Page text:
Are you embarking on a construction project? Then, as the builder, you could be liable for the construction risks that come with it. Depending on the contract, your liability can be from day one, right up to the time you hand over the finished building to your client. It’s crucial that you understand the risks involved in construction projects.
A few risks to consider when starting new construction projects will be discussed below.
1. Property Damage
Building property is a risky business. From the moment you start a construction project, you’re liable until you hand over the keys to the building. Liability can come in different forms, like dumping concrete where it’s not supposed to be or accidentally reversing your construction vehicle into someone’s car. Before you begin a construction project, you have to consider different risks and come up with ways of avoiding the liabilities.
One way to avoid the risk of property damage is to make sure that your building site is clearly marked and demarcated. Also, ensuring that all safety precautions have been taken care of might save you from liabilities associated with property damage. Taking a Builder’s Risk insurance policy could also help you mitigate the financial consequences of property damage.
2. Worker Injuries
Like in most other workplaces, construction isn’t spared from the risk of worker injuries. Working with power tools could actually increase such risks. The construction industry is also exposed to hazardous materials and situations that could harm construction workers. These include working with blocks of cement and adhesives as well as working at dangerous heights or trenches.
To avoid worker injuries, you have to ensure that your construction site is safe by observing all safety protocols. This includes proper signage and markings, as well as proper lighting where it’s necessary. Helmets and other safety gear are also something worth considering to avoid worker injuries.
3. Labor Violations
While it may seem obvious that working hours should be observed, sometimes it’s easier said than done. You have to make sure that you’re up-to-date with any possible laws and regulations governing labor issues. Violating labor regulations could get you into trouble with the authorities and quite possibly cost you some money.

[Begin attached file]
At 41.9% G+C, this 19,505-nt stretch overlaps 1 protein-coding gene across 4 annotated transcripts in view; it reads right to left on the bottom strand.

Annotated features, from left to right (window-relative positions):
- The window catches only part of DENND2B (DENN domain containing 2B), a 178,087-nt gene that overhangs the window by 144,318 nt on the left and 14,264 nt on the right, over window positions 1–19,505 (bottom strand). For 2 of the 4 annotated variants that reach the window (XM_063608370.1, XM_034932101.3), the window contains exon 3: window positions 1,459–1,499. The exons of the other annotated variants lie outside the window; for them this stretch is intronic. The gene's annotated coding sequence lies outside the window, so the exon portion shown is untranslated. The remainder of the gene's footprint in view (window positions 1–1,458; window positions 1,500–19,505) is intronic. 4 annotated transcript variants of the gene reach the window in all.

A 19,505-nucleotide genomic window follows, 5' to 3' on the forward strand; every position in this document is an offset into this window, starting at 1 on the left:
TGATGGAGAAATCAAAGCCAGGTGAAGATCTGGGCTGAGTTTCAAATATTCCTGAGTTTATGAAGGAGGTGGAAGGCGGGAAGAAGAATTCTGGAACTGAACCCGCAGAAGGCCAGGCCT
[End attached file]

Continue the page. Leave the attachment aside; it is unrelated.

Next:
To avoid labor violations, you have to do things by the book. Pay your workers on time, and keep a good record of their working hours all the time. All agreements have to be on paper and explicitly spelled out. An open communication channel between you and your workers is also vital to avoid any possible conflicts and misunderstandings.
4. Bad Contractors
The construction industry is one of the sectors which has a high movement of contract workers. There’s a high risk of hiring bad contractors if you don’t do the due diligence of checking their references. Employing inexperienced contractors could cost you time and money. If a job isn’t properly done, you could be liable and would need to fix the damage. Above all, you might mess up your reputation.
Bad contractors can be an enormous liability. To avoid working with bad contractors, always make sure you do background checks, assess the work they claim to be good, and assess their mistakes Working with people you’ve worked with before can also reduce the risk of such liability.
5. Contract Violations
Contract violations are also a major liability risk. Breaching a contract with either a contractor or your client could expose you to financial liability. Always read your contracts carefully and understand them before you put your signature. Possible areas of conflict could include due dates and deliverables.
To avoid contract violations, always try to deliver on time. Also, communicate constantly with your clients to know if they have a problem. Avoid making verbal agreements and make sure that any agreement has to be in black and white. This way, you can always refer back to the contract if there’s a disagreement.
Construction projects can be hard work. They’re usually costly, rigorous, and prone to liability. From the smallest construction project to the biggest, builders aren’t immune to liability. Should you find yourself in a situation that leaves you liable? You’ll need to be prepared to deal with any problems along the way. Insurance companies now offer liability builder’s insurance, which generally covers most of the risks discussed. It’s always better safe than sorry when managing construction projects.